ARTIST: María Benítez, director ,Fl amenco’s Next Generation; director ,I nstitute for Spanish Arts; co-founder ,M aría Benítez Teatro Flamenco PALOS: Taranto and Siguiriya
Tarantos have an expressive rhythm for my character and personality. It’s in a four-count. The song is beautiful; it’s very profound. You can sink your teeth into the rhythm. We brought the great Gypsy artist Mario Maya to New York when he was in his late eighties. He set pieces on our company. We figured that he must have watched a lot of Cyd Charisse, because he had me start the taranto with my foot on a chair. I like the way he moved. He had an interesting personal style. He made his dancing look spontaneous even though it was choreographed down to the finger snap.”
One of the most intense palos, the siguiriya, is a Benítez trademark. “I lived my entire life in the siguiriya — the anger, sexuality, brute force, delicacy, earthiness, elegance. I let the music and song carry me away. I don’t do terribly well with the light coquettish palos. I like the black, profound numbers.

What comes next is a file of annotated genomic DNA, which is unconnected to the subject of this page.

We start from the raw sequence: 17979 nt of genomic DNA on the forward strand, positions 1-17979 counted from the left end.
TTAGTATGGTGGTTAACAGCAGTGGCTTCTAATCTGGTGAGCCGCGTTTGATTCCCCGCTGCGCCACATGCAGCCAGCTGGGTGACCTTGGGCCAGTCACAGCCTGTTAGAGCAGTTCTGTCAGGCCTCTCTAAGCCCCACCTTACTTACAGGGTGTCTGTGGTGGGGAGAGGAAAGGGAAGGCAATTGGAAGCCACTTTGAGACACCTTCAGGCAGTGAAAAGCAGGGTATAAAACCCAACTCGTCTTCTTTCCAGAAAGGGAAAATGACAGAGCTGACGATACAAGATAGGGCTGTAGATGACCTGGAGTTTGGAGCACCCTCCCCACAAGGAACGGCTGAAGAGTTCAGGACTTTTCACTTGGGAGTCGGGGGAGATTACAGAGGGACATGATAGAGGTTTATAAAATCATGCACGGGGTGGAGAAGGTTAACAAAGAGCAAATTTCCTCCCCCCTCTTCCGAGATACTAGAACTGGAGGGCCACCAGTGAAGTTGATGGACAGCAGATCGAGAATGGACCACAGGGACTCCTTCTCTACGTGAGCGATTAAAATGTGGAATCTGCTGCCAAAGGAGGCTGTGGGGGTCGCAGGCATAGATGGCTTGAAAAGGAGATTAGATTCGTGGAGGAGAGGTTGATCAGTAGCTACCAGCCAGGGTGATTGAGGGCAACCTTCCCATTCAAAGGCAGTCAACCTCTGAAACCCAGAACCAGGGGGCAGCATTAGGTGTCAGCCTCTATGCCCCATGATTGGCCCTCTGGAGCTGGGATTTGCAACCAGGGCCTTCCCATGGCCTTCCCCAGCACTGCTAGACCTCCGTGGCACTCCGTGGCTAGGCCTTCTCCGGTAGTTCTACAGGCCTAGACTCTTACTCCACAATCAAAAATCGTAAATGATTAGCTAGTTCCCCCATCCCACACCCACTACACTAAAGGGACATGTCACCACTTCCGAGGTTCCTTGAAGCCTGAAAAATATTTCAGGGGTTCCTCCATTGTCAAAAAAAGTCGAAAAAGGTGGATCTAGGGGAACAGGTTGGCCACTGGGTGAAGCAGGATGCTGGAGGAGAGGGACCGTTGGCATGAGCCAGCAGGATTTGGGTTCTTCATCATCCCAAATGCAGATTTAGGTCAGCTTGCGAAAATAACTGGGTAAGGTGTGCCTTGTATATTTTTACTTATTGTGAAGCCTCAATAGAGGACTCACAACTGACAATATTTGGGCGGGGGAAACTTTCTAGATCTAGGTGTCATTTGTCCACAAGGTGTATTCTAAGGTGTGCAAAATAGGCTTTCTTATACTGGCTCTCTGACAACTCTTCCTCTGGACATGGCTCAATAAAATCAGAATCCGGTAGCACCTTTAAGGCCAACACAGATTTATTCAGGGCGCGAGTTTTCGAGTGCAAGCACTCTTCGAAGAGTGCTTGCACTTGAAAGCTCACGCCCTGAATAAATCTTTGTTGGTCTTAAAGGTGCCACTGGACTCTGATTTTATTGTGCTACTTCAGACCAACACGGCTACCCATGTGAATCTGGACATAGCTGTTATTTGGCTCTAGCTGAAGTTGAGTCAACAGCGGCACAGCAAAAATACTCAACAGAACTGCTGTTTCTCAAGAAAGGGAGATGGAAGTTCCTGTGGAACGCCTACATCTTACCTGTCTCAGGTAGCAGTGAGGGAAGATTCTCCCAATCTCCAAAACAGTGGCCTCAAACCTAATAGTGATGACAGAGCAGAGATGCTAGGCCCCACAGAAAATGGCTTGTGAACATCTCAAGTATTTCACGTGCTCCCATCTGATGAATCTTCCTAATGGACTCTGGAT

“I put flamenco on the New Mexico map. I built an audience. You can’t depend on the summer season to exist, though. You have got to tour. The population triples in the summer, but what happens the other nine months? I don’t know how all the groups here are going to survive. It’s going to be tough. It’s a testing time.”
Her Flamenco’s Next Generation company was begun with a group of eight- to ten-year-olds who auditioned to be in a performing branch of Benítez’s Institute for Spanish Arts, where they were studying. Ten girls signed up, and 14 years later, half of the girls are still performing, several of them (including Emmy Grimm and Miquela Wiegel) professionally. They all grew up together. But Benítez is focused on the future. “I don’t know about mentorship. I just want to keep the dance going.”